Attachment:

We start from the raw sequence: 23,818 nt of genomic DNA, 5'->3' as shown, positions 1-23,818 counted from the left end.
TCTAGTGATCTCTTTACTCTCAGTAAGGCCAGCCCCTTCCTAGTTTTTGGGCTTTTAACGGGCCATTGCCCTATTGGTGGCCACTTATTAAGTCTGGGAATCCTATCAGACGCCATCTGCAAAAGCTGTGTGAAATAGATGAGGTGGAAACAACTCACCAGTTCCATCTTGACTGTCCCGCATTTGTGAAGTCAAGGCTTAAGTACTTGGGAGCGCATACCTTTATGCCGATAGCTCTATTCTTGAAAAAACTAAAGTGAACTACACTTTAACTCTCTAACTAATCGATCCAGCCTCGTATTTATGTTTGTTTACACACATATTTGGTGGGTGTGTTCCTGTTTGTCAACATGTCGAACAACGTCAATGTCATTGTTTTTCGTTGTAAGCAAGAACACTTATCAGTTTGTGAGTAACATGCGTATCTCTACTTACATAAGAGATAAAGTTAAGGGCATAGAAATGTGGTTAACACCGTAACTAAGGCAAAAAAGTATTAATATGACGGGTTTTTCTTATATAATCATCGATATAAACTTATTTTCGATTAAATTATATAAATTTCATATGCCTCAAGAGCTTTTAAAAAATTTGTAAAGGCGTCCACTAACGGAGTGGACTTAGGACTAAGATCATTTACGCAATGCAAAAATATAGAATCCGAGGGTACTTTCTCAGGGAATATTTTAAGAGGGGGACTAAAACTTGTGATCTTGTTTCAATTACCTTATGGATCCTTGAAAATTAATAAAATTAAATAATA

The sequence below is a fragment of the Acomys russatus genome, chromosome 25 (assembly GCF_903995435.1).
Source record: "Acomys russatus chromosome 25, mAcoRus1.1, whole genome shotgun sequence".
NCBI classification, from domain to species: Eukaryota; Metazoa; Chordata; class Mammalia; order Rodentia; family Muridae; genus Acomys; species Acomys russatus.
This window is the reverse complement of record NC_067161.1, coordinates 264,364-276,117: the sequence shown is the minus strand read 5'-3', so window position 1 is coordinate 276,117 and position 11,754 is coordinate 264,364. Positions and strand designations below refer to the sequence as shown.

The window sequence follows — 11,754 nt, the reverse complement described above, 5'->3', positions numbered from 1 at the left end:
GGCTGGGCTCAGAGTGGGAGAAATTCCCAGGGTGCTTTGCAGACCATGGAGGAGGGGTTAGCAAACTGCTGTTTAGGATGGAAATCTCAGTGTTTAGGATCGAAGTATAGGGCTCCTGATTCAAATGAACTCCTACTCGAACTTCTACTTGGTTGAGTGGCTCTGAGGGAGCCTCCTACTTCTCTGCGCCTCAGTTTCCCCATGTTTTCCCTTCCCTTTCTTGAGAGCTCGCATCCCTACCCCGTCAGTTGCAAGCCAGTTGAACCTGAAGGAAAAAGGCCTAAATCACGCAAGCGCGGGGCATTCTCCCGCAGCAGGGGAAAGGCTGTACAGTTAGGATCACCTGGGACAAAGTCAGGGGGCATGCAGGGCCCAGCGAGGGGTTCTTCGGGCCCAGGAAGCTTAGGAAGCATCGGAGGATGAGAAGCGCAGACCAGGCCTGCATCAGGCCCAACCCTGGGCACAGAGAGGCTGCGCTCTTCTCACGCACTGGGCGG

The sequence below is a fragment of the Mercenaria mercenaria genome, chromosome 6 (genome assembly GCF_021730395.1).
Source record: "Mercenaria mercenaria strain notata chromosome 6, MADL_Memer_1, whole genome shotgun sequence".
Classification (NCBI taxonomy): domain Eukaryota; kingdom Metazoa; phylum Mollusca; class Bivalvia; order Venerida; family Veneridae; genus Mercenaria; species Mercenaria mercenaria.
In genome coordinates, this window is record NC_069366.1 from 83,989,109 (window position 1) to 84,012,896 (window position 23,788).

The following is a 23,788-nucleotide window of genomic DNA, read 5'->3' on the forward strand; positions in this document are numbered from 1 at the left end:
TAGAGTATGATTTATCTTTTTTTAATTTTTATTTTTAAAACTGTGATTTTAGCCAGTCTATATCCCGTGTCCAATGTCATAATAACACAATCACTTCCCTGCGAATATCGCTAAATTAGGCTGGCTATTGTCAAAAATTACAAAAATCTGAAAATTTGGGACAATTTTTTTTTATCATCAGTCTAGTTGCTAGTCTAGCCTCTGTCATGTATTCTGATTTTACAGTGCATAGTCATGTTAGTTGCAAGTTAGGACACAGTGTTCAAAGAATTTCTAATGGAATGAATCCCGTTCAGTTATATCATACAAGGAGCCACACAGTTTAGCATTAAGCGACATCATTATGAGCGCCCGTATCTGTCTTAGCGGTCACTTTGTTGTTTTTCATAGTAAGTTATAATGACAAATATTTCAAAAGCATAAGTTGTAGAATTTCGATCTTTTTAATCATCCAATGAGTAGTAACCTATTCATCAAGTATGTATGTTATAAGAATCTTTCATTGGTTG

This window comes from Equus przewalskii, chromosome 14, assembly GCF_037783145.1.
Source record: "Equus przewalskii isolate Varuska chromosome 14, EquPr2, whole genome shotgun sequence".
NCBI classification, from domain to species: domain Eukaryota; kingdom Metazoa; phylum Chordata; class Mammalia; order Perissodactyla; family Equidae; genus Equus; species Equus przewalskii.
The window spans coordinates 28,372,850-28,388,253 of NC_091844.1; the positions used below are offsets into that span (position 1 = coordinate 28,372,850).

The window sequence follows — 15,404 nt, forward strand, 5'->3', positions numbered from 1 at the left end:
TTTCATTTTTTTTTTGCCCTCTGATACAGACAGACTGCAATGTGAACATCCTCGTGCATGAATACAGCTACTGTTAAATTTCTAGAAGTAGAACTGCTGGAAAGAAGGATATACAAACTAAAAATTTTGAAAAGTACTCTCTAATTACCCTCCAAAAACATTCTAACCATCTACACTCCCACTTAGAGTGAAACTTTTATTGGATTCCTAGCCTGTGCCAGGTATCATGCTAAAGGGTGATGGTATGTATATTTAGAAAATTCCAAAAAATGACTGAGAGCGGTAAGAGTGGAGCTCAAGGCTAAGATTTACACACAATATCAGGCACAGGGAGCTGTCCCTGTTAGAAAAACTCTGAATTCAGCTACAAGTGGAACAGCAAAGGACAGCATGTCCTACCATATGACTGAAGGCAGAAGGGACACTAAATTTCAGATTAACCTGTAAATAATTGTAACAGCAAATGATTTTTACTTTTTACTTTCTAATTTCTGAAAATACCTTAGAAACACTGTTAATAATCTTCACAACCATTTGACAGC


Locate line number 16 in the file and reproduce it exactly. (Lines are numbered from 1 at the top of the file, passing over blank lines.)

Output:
Source record: "Equus przewalskii isolate Varuska chromosome 14, EquPr2, whole genome shotgun sequence".